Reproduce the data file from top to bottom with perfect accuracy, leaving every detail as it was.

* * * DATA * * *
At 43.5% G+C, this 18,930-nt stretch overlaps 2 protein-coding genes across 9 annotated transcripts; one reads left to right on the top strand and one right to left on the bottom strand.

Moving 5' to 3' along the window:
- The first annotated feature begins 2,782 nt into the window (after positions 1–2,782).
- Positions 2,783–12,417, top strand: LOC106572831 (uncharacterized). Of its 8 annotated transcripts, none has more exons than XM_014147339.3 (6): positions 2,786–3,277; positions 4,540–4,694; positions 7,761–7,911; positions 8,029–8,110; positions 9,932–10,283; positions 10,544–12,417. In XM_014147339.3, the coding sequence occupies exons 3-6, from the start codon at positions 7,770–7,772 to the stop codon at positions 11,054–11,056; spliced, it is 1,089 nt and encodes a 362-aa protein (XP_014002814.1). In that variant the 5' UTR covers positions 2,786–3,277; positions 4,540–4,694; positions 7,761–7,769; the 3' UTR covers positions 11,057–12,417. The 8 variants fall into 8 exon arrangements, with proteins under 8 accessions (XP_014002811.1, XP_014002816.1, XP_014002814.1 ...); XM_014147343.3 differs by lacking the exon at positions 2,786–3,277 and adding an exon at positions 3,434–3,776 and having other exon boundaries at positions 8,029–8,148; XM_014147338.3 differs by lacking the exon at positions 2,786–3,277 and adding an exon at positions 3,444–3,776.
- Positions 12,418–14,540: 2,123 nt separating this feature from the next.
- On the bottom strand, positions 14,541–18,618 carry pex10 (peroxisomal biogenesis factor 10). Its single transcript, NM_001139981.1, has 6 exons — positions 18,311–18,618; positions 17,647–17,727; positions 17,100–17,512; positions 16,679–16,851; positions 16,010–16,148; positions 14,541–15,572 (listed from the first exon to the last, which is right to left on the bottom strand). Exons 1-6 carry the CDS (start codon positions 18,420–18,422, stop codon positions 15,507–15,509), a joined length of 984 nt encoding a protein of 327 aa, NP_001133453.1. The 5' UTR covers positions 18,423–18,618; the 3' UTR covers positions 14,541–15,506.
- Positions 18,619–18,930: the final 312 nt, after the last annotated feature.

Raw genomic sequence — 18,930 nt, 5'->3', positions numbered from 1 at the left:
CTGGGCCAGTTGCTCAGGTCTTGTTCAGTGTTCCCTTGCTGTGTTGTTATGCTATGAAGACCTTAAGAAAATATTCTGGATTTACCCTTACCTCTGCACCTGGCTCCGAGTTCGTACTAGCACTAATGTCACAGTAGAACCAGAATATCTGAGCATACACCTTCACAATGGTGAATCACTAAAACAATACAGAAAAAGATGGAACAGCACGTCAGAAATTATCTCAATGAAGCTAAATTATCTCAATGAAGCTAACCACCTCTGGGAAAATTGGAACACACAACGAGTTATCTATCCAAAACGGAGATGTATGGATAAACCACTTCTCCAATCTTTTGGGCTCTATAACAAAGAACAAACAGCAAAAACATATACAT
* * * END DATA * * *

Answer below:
At 43.5% G+C, this 18,930-nt stretch overlaps 2 protein-coding genes across 9 annotated transcripts; one reads left to right on the top strand and one right to left on the bottom strand.

Moving 5' to 3' along the window:
- The first annotated feature begins 2,782 nt into the window (after positions 1–2,782).
- Positions 2,783–12,417, top strand: LOC106572831 (uncharacterized). Of its 8 annotated transcripts, none has more exons than XM_014147339.3 (6): positions 2,786–3,277; positions 4,540–4,694; positions 7,761–7,911; positions 8,029–8,110; positions 9,932–10,283; positions 10,544–12,417. In XM_014147339.3, the coding sequence occupies exons 3-6, from the start codon at positions 7,770–7,772 to the stop codon at positions 11,054–11,056; spliced, it is 1,089 nt and encodes a 362-aa protein (XP_014002814.1). In that variant the 5' UTR covers positions 2,786–3,277; positions 4,540–4,694; positions 7,761–7,769; the 3' UTR covers positions 11,057–12,417. The 8 variants fall into 8 exon arrangements, with proteins under 8 accessions (XP_014002811.1, XP_014002816.1, XP_014002814.1 ...); XM_014147343.3 differs by lacking the exon at positions 2,786–3,277 and adding an exon at positions 3,434–3,776 and having other exon boundaries at positions 8,029–8,148; XM_014147338.3 differs by lacking the exon at positions 2,786–3,277 and adding an exon at positions 3,444–3,776.
- Positions 12,418–14,540: 2,123 nt separating this feature from the next.
- On the bottom strand, positions 14,541–18,618 carry pex10 (peroxisomal biogenesis factor 10). Its single transcript, NM_001139981.1, has 6 exons — positions 18,311–18,618; positions 17,647–17,727; positions 17,100–17,512; positions 16,679–16,851; positions 16,010–16,148; positions 14,541–15,572 (listed from the first exon to the last, which is right to left on the bottom strand). Exons 1-6 carry the CDS (start codon positions 18,420–18,422, stop codon positions 15,507–15,509), a joined length of 984 nt encoding a protein of 327 aa, NP_001133453.1. The 5' UTR covers positions 18,423–18,618; the 3' UTR covers positions 14,541–15,506.
- Positions 18,619–18,930: the final 312 nt, after the last annotated feature.

Raw genomic sequence — 18,930 nt, 5'->3', positions numbered from 1 at the left:
CTGGGCCAGTTGCTCAGGTCTTGTTCAGTGTTCCCTTGCTGTGTTGTTATGCTATGAAGACCTTAAGAAAATATTCTGGATTTACCCTTACCTCTGCACCTGGCTCCGAGTTCGTACTAGCACTAATGTCACAGTAGAACCAGAATATCTGAGCATACACCTTCACAATGGTGAATCACTAAAACAATACAGAAAAAGATGGAACAGCACGTCAGAAATTATCTCAATGAAGCTAAATTATCTCAATGAAGCTAACCACCTCTGGGAAAATTGGAACACACAACGAGTTATCTATCCAAAACGGAGATGTATGGATAAACCACTTCTCCAATCTTTTGGGCTCTATAACAAAGAACAAACAGCAAAAACATATACAT